Texas Lt. Governor Dan Patrick and Attorney General Ken Paxton are at it again.
This year, Texas lawmakers considered a record number of bills targeting LGBT people for discrimination and persecution, but almost all of them failed to pass. The state’s top elected leaders haven’t given up yet, however, and recently laid out extensive plans for future anti-LGBT bills.
Last week, Lt. Gov. Dan Patrick (R) announced interim charges for the various committees in the legislature. At the top of his list for the State Affairs Committee was “religious liberty,” encouraging “recommendations to ensure that the government does not force individuals, organizations or businesses to violate their sincerely held religious beliefs.”
The same day, Attorney General Ken Paxton (R) was at the ready with a detailed list of proposals the Texas legislature might consider, both for how to further limit a woman’s right to choose, and for “protecting religious liberties.”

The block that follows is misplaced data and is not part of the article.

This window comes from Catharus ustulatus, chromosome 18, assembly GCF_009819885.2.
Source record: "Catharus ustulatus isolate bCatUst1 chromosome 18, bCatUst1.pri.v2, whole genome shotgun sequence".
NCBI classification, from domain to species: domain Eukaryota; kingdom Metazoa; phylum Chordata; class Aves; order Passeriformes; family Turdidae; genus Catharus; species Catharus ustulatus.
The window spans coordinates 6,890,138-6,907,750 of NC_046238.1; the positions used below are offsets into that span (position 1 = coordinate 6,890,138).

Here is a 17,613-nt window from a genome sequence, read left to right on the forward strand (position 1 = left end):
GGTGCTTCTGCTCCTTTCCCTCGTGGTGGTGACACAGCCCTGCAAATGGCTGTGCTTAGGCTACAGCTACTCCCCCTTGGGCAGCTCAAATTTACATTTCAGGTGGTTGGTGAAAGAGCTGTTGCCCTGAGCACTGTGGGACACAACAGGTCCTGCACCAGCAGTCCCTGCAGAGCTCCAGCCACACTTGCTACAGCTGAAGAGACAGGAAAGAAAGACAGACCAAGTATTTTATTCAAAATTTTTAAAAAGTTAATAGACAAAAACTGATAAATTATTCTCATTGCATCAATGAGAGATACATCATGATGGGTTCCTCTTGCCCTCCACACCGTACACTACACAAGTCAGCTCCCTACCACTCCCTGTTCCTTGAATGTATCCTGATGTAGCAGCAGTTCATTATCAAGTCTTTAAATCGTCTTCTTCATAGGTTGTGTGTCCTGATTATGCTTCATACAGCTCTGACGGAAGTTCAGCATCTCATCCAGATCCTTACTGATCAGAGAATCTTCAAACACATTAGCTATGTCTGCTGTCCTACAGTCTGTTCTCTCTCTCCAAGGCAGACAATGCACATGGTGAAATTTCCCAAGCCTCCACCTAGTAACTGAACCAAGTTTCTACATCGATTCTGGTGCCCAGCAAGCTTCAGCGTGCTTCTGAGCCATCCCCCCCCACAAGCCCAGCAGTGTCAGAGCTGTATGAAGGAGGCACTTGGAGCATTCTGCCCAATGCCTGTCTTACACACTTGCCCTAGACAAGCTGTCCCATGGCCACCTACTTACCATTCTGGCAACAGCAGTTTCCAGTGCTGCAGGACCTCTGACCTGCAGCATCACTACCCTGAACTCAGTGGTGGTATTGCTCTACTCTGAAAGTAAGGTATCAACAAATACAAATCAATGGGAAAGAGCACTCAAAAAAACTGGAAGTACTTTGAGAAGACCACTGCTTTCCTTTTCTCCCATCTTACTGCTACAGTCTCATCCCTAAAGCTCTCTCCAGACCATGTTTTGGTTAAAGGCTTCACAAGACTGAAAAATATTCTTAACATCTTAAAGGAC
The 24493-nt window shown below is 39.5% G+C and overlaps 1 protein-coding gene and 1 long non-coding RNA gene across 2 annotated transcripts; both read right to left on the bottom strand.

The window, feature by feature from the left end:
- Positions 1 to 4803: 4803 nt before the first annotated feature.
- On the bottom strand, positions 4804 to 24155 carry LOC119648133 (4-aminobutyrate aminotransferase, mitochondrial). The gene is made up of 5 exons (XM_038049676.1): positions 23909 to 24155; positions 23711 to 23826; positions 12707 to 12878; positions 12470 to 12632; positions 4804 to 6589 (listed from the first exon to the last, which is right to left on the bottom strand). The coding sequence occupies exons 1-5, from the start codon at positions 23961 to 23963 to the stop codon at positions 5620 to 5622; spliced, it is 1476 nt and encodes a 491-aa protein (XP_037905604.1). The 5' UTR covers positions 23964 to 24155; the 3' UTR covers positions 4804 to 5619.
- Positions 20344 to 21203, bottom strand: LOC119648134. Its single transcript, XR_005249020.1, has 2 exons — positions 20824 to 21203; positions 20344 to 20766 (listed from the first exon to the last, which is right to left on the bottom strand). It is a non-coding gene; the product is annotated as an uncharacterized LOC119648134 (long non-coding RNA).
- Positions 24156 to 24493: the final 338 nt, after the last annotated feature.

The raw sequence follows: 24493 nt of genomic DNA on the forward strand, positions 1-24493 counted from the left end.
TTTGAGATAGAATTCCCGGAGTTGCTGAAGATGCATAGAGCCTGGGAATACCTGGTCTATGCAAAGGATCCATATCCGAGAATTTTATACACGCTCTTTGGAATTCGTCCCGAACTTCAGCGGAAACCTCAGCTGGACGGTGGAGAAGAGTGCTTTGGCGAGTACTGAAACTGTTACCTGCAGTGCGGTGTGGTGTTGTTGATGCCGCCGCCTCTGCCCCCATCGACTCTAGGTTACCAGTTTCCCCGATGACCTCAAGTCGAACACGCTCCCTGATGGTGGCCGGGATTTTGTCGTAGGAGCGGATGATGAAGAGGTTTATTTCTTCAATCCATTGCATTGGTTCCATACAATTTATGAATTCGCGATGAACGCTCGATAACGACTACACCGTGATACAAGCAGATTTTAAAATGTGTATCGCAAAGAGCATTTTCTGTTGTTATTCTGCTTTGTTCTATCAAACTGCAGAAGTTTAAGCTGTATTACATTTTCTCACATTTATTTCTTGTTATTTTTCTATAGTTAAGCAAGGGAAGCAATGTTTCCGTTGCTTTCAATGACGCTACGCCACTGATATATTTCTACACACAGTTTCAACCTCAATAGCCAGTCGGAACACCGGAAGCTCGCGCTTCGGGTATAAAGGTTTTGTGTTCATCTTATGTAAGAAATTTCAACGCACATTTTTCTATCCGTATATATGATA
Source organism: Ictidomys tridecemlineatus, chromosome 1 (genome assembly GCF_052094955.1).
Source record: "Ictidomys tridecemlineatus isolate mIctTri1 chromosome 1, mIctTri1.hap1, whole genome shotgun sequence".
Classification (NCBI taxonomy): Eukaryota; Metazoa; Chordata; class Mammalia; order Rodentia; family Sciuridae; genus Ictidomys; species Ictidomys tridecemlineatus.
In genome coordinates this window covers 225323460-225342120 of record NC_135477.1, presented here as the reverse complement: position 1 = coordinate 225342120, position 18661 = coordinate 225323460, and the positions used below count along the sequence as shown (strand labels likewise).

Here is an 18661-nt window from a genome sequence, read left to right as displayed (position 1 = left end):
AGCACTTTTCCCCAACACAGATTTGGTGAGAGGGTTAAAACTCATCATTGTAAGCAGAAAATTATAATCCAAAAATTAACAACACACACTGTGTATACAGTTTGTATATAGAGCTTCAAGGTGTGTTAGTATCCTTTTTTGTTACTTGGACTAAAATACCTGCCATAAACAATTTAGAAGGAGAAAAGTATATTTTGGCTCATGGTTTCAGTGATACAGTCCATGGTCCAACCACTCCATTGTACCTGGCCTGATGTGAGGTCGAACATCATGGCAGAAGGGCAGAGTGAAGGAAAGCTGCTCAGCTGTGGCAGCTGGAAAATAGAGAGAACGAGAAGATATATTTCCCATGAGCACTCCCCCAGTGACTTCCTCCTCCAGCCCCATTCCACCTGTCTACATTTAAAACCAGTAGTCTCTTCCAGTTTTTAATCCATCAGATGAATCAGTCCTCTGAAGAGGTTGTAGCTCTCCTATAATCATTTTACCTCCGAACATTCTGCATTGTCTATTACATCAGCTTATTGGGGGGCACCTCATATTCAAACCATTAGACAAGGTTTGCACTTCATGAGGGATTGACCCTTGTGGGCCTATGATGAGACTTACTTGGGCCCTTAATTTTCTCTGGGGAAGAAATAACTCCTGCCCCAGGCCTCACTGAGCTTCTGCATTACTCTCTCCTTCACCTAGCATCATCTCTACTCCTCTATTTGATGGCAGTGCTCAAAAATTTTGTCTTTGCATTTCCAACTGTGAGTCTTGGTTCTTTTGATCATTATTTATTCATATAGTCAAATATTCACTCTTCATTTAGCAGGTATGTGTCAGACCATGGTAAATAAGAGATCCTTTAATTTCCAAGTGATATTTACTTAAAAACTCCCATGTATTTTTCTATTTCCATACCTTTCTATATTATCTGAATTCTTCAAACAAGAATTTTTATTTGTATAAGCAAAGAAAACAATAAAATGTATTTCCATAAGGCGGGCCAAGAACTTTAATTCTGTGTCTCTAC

Paxton’s proposals read as general principles that skimp on the details, but are immediately recognizable as mirroring other approaches that have been considered by conservative lawmakers across the country.
Paxton's proposals include allowing faith-based organizations like student groups, adoption or foster agencies to maintain taxpayer subsidies while discriminating against LGBT Americans, making exemptions for government workers who oppose marriage equality, allowing the practice of conversion therapy for minors, letting businesses and closely-held corporations refuse wedding-related services to same-sex couples, and more. It's a wide range of odious ideals that aim to reduce the LGBT community into second-class citizens.